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This column was originally published on RealMoney on June 21 at 10:34 a.m. EDT. It's being republished as a bonus for readers.

Let's talk cheap. Right now there are so many high-value-added companies, companies that are doing everything right, that you have to wonder why you should have to trade down to lesser companies.

For example, take

Johnson & Johnson

(JNJ) - Get Johnson & Johnson Report

. Here's a company with one of the most established franchises in the business. It has a fantastic medical device business with great margins. That business doesn't have the pressure of the Food and Drug Administration. It is global in nature. Plus it hasn't messed up at all, certainly not enough to deserve a 16 price-to-earnings ratio. Frankly, just writing that it has a 16 P/E is odd; I have never seen it like this.

Or how about


(MSFT) - Get Microsoft Corporation Report

? Sure, it's a dog right now, but can we just remember that one day Vista will ship, and that will be a gigantic cycle? In the meantime, you aren't going to get hurt by a 12% grower with a great balance sheet and a 17 multiple.

Or how about

Morgan Stanley

(MS) - Get Morgan Stanley Report

? It trades for twice its book value, is still a premier franchise and has good earnings power. And don't forget that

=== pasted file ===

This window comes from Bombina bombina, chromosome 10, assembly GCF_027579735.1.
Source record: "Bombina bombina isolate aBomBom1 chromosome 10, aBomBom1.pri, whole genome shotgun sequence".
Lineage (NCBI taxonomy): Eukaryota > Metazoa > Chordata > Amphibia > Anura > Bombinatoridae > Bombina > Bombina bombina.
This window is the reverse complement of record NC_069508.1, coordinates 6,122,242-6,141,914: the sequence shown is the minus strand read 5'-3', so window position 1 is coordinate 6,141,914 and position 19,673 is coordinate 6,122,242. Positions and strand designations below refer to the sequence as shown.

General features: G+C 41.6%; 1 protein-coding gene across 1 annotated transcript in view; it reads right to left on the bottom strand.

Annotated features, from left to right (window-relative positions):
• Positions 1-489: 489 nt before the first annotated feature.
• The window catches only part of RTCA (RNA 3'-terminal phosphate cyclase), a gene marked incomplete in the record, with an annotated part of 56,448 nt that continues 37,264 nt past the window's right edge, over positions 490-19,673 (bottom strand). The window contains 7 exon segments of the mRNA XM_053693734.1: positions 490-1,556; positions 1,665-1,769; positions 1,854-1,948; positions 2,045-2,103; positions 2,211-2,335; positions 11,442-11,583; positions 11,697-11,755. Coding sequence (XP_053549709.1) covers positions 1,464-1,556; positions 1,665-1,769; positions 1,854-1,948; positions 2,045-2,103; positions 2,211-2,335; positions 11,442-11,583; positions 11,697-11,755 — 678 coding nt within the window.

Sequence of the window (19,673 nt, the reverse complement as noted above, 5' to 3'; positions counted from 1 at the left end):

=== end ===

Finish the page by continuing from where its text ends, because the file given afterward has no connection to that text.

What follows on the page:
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(GS) - Get Goldman Sachs Group Inc. (The) Report




trade at simply absurd multiples, given their consistent businesses.

And how many companies are growing at double digits that sell for 16 times earnings? Look at


(TXT) - Get Textron Inc. Report

, a stock I have been buying for

Action Alerts PLUS. This one's down for no reason at all, just off horribly, and it is probably going to report still one more upside surprise, 11% growth -- and it will be 16 times earnings once again.

I want to kept this cheapness in sight because you simply cannot avoid a market this cheap. The downside has been crushed by this selloff. Things are cheaper than they have been in ages. It just seems so wrong to me.

At the time of publication, Cramer was long Microsoft and Textron.

Jim Cramer is a director and co-founder of He contributes daily market commentary for's sites and serves as an adviser to the company's CEO. Outside contributing columnists for and, including Cramer, may, from time to time, write about stocks in which they have a position. In such cases, appropriate disclosure is made. To see his personal portfolio and find out what trades Cramer will make before he makes them, sign up for

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